[Eduardo Zola] has just put the finishing touches on this awesome real-time persistence of vision display which displays text as you type!
It looks like the display is mounted on a small DC fan, which [Eduardo] powers using a bench top power supply. This allows him to fine tune the speed manually, without adjusting the the actual POV controller. The display receives the characters from the keyboard via a small USB RF receiver, and it has got a pretty snappy response time.
There isn’t too much more info on the project, but it certainly gives us an idea — could persistence of vision be used to create a kind of heads up display in a vehicle? What do you think?
Continue reading “Persistence of Vision would make a Great HUD”
When [Caleb Kraft] was in full production for Hackaday he pumped a pile of awesome videos. But not every project worked out. He’s been a fan of the Fail of the Week posts, and sent in his own recollection of a project gone wrong. Above you can see his phosphorescent CD player. He prototyped the project in May of last year but technical issues and looming deadlines meant it never saw the light of day. We’ll fill you in on his fail after the jump.
Editor’s note: We need more tips about your own failure! There are a handful of submissions left in our reserves, but to keep this topic as a weekly column we need help tracking down more failed projects. Please document your past failures and send us a link to the write-up. If you don’t have a blog to post it on you may do what [Caleb] has done and email us directly. Remember to include any images and links to video which you may have.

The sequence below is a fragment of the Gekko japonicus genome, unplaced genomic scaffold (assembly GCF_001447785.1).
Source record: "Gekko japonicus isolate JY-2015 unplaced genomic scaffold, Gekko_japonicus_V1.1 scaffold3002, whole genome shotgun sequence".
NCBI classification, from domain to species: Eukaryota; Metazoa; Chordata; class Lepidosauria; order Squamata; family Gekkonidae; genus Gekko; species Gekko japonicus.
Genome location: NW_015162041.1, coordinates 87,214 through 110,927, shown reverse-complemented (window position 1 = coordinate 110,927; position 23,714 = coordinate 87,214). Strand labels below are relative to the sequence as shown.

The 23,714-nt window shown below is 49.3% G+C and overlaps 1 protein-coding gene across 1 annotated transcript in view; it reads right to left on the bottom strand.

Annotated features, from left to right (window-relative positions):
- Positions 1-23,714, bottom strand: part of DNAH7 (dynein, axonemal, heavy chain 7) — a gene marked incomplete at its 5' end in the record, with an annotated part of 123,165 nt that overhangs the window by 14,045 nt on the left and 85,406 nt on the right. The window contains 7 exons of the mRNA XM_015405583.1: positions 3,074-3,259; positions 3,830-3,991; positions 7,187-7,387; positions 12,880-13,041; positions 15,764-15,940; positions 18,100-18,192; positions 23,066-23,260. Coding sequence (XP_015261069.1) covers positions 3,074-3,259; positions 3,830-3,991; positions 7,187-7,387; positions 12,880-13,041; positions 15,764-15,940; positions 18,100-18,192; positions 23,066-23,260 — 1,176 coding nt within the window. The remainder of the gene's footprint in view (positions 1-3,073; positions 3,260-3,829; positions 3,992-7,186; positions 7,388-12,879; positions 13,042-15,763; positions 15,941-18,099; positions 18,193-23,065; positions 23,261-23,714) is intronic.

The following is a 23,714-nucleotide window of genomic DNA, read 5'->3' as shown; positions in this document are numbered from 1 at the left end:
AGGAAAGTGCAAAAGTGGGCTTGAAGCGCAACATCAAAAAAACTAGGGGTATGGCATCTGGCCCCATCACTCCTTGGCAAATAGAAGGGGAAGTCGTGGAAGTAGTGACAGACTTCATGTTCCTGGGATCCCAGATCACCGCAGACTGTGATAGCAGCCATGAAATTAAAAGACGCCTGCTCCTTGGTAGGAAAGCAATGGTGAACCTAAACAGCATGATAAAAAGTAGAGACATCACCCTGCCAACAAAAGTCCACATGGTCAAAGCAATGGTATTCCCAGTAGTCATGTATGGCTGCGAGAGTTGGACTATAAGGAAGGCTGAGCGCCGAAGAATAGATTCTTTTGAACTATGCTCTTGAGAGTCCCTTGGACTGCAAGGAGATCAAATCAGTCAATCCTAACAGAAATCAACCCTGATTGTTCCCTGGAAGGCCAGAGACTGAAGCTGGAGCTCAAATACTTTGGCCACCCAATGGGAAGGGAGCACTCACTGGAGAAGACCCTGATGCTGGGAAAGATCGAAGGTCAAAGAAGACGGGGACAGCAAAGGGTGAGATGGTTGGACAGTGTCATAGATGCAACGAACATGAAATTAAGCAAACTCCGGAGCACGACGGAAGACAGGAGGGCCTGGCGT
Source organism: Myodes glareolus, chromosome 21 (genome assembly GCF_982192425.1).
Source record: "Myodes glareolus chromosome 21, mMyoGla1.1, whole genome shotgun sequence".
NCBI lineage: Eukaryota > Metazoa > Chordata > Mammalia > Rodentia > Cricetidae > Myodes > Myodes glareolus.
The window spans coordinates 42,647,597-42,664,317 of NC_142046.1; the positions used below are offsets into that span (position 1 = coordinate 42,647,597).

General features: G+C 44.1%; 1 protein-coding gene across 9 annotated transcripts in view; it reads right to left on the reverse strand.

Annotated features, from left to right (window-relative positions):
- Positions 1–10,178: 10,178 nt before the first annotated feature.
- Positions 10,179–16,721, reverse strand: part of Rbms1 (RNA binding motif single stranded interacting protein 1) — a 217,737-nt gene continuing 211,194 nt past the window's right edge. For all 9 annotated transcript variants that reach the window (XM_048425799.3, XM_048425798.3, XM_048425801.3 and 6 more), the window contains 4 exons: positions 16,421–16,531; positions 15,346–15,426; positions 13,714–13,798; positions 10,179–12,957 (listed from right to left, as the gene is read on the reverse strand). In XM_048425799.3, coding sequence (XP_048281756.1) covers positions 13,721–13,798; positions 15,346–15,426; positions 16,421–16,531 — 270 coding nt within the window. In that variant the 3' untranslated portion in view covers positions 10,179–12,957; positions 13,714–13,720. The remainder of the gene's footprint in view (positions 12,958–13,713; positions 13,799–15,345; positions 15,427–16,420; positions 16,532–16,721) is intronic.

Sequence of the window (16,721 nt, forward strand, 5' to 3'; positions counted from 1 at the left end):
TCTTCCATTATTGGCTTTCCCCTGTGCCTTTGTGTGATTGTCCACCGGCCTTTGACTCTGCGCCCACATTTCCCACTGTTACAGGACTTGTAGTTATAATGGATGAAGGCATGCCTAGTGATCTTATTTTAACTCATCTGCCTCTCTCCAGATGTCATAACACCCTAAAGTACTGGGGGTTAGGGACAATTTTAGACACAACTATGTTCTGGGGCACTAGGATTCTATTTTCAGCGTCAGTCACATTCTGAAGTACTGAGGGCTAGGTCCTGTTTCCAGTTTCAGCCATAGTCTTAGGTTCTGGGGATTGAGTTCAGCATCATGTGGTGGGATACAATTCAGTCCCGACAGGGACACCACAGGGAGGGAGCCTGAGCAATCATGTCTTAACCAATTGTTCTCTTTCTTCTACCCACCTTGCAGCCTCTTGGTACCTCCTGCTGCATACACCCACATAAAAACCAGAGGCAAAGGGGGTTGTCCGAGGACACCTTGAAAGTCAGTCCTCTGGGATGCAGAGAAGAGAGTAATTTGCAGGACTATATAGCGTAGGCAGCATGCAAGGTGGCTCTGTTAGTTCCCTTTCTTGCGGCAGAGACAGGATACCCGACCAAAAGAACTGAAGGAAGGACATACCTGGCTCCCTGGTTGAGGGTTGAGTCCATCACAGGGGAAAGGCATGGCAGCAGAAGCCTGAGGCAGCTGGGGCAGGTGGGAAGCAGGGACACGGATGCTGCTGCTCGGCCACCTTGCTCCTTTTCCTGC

Continue reading “Fail of the Week: [Caleb’s] Phosphorescent CD Player”
A while back our good buddy [Ch00f] built a QR code clock, unreadable to both humans and computers. A human couldn’t read the clock because of the digital nature of a QR code, and because the clock used persistence of vision in driving the LEDs, a digital camera can’t capture all the pixels in the QR code at the same time. It’s a highly useless but impressive art piece. Now, [Ch00f] is turning that build on its head. He created a rudimentary display that is invisible to the human eye, but easily detected with a digital camera.
This build exploits a basic property of CMOS digital cameras – the rolling shutter. Because it takes time to get pixels off a modern digital image sensor, each picture is actual a composite of many different strips, each taken slightly out of sequence. You can see this for yourself by taking a picture of something rotating very fast with your camera phone; a picture of an airplane propeller will make the blades appear curved, or look like [Dr. Seuss] has an aeronautical engineering degree.
To create his display, [Ch00f] found a few inexpensive fiber optic lights. By aligning a few of these into columns and lighting them up in a precise sequence, he can exploit the rolling shutter and make an image appear. To the human eye, it looks like a solid wall of illuminated fiber optics.
As for how practical this build is, [Ch00f] says not much. For cell phone cameras, you’d need to have a very, very short exposure time for this to work. The only way to do that is to make this display unbelievably bright, or just put it out in the sun. We can’t see that being practical for any potential use case, but we’d be more than happy to see a large-scale attempt at displaying images with this technique.
This little device lets you play some head-to-head pong using a spinning LED display. We’re really in love with the design. You get a pretty good idea of the Persistence of Vision aspect of the build by looking at this picture. But hearing [Dennis] explain the entire design in the video after the break has us really loving its features.